As my response to the hyperlocal commission from Arts&CultureExeter I made a set of 9 square visual poems, using the first 9 square numbers, and found images in square format as the initial constraints. These are hosted on the Arts and Culture website, and will also be uploaded my social media.
Words were drawn from texts I encountered over the weeks of ‘lockdown’, and the images selected from my stack of collage materials. These were edited by erasure, translation, and recombination. The texts respond to their sources, but transpose associations to novel social and political behaviour. The impulse to respond creatively finds itself faced with arguments in favour of action, and a counter rationale for inaction. The poems emerged despite this. Contexts include the work of Louis Zukofsky, Hannah Weiner, OuLiPo, and Bernadette Mayer.
I am excited to have been selected as one of 10 artists for a hyperlocal commission from Arts and Culture Exeter; I plan to work on a set of short poems / visual texts that respond to the limitations and constraints of the current lockdown period.
Echoing the restraints we are all currently having to live by, Mark Leahy will be creating a series of short poems confined to a square format, which will be shared on his social media. The poems draw on Mark’s readings, news and other text entering his local environment over these uncertain weeks.
Influences include Louis Zukofsky’s 80 Flowers, Raymond Queneau’s Exercises in Style, erasure poetry, Oulipo, Tina Darragh’s On the Corner to Off the Corner, and Bernadette Mayer’s Midwinter Day.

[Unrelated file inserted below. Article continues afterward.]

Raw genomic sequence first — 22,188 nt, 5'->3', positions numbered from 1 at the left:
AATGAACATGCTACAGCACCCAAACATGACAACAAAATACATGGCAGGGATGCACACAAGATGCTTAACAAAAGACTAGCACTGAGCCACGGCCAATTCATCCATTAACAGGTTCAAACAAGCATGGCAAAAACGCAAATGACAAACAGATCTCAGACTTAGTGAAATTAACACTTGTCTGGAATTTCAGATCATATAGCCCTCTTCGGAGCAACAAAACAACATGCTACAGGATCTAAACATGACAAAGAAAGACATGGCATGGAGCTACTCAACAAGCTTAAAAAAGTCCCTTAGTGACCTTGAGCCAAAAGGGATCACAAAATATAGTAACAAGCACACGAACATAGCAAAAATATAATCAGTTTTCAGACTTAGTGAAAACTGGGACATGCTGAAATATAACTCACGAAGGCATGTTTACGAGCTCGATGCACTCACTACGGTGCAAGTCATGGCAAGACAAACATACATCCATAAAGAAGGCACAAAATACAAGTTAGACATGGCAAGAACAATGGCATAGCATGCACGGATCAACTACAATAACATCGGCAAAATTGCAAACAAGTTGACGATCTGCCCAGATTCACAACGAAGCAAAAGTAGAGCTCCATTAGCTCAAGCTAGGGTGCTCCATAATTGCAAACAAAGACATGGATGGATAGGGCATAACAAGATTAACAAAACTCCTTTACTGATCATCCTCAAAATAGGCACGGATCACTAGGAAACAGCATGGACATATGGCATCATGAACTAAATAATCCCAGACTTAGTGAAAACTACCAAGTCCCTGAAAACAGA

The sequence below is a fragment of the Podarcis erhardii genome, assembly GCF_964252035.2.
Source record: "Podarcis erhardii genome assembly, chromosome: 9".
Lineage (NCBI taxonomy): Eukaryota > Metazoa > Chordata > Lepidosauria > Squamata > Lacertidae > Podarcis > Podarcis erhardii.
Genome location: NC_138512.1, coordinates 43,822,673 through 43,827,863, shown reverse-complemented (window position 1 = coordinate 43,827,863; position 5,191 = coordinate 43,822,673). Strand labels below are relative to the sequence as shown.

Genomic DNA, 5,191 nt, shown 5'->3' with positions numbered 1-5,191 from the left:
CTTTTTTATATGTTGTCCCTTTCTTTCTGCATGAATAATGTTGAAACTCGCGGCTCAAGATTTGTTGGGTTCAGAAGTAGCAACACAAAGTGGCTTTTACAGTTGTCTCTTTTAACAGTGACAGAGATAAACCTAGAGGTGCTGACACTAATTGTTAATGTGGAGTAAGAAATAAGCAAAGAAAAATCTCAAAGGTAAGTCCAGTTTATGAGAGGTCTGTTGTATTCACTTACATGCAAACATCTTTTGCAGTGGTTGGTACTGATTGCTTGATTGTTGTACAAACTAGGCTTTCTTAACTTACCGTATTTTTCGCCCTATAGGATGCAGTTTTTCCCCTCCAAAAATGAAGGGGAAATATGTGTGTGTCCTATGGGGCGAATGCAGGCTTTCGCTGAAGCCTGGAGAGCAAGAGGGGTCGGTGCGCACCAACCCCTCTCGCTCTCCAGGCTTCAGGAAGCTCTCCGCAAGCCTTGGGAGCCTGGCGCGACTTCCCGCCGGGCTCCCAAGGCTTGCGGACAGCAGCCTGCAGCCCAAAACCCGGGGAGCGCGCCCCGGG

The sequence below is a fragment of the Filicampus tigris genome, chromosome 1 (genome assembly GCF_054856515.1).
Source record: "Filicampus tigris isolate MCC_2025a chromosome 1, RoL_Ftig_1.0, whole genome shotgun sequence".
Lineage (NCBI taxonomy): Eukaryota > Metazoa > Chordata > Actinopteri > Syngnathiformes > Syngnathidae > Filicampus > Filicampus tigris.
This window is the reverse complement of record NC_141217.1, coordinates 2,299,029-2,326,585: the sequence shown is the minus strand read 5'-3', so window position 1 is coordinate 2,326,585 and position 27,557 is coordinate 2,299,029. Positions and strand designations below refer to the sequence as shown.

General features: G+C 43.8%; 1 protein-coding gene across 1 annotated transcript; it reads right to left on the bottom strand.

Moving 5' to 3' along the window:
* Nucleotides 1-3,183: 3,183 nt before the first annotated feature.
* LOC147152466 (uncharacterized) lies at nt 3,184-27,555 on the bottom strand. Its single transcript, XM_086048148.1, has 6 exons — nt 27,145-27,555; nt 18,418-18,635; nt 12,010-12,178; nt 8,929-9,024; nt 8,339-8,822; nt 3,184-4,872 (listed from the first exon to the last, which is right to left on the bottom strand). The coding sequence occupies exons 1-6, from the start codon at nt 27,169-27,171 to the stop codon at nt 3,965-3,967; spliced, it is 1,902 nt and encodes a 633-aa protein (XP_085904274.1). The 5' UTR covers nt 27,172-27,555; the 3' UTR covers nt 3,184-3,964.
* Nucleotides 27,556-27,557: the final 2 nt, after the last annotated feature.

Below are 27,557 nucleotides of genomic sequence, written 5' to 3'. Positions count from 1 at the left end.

On Wednesday January 15th I spent the day with a number of artists and scientists looking at potential ways of working together with ‘big data’. The event was hosted by Impact Lab at the Met Office Innovation Centre in Exeter Science Park. The day was one of two organised by Milly Brown, of Plymouth College of Art, to bring artists in the region into contact and communication with scientists and researchers in partner oganisations. There were representatives from Impact Lab, from The Met Office, and from Plymouth Marine Laboratory. The day generated some very interesting conversations, and there feels to be the potential for collaborations and joint projects in the future.
The project has an instagram account @continuous_stationary and there are plans to produce a publication / report by the end of 2020.
I will present a version of ‘Voice Recognition: A Play’ at Listening to Literature: A One Day Symposium on Soundscapes, which will take place at The Queen’s Building, University of Exeter on Friday July 28th 2017.
How do we hear literature, and how do we write about hearing? How is music represented in literature, or literature represented in music? This one day symposium aims to bring together researchers from a variety of disciplines to discuss cultural perceptions of literary soundscapes, the difficulty of capturing sound in text, and the way text is expressed in sound.